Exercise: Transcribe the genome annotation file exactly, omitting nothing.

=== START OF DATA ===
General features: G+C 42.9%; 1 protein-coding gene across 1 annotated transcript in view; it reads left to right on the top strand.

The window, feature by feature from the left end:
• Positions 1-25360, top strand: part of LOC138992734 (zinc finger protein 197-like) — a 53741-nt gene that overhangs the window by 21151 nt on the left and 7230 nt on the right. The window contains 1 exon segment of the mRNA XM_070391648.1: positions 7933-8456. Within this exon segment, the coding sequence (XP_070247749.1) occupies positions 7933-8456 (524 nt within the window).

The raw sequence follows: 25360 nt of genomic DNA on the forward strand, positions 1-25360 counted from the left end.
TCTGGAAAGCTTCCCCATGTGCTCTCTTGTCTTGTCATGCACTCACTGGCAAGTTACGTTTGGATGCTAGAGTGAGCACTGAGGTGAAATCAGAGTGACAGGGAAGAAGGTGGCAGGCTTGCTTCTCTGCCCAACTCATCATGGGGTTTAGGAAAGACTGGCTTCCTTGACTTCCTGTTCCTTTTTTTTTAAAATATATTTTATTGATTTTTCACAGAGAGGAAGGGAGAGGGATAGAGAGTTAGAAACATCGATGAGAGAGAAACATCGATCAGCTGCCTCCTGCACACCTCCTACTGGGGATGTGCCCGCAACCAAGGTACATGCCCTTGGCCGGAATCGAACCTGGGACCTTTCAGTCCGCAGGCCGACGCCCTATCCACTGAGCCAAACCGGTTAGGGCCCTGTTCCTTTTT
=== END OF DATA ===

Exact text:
General features: G+C 42.9%; 1 protein-coding gene across 1 annotated transcript in view; it reads left to right on the top strand.

The window, feature by feature from the left end:
• Positions 1-25360, top strand: part of LOC138992734 (zinc finger protein 197-like) — a 53741-nt gene that overhangs the window by 21151 nt on the left and 7230 nt on the right. The window contains 1 exon segment of the mRNA XM_070391648.1: positions 7933-8456. Within this exon segment, the coding sequence (XP_070247749.1) occupies positions 7933-8456 (524 nt within the window).

The raw sequence follows: 25360 nt of genomic DNA on the forward strand, positions 1-25360 counted from the left end.
TCTGGAAAGCTTCCCCATGTGCTCTCTTGTCTTGTCATGCACTCACTGGCAAGTTACGTTTGGATGCTAGAGTGAGCACTGAGGTGAAATCAGAGTGACAGGGAAGAAGGTGGCAGGCTTGCTTCTCTGCCCAACTCATCATGGGGTTTAGGAAAGACTGGCTTCCTTGACTTCCTGTTCCTTTTTTTTTAAAATATATTTTATTGATTTTTCACAGAGAGGAAGGGAGAGGGATAGAGAGTTAGAAACATCGATGAGAGAGAAACATCGATCAGCTGCCTCCTGCACACCTCCTACTGGGGATGTGCCCGCAACCAAGGTACATGCCCTTGGCCGGAATCGAACCTGGGACCTTTCAGTCCGCAGGCCGACGCCCTATCCACTGAGCCAAACCGGTTAGGGCCCTGTTCCTTTTT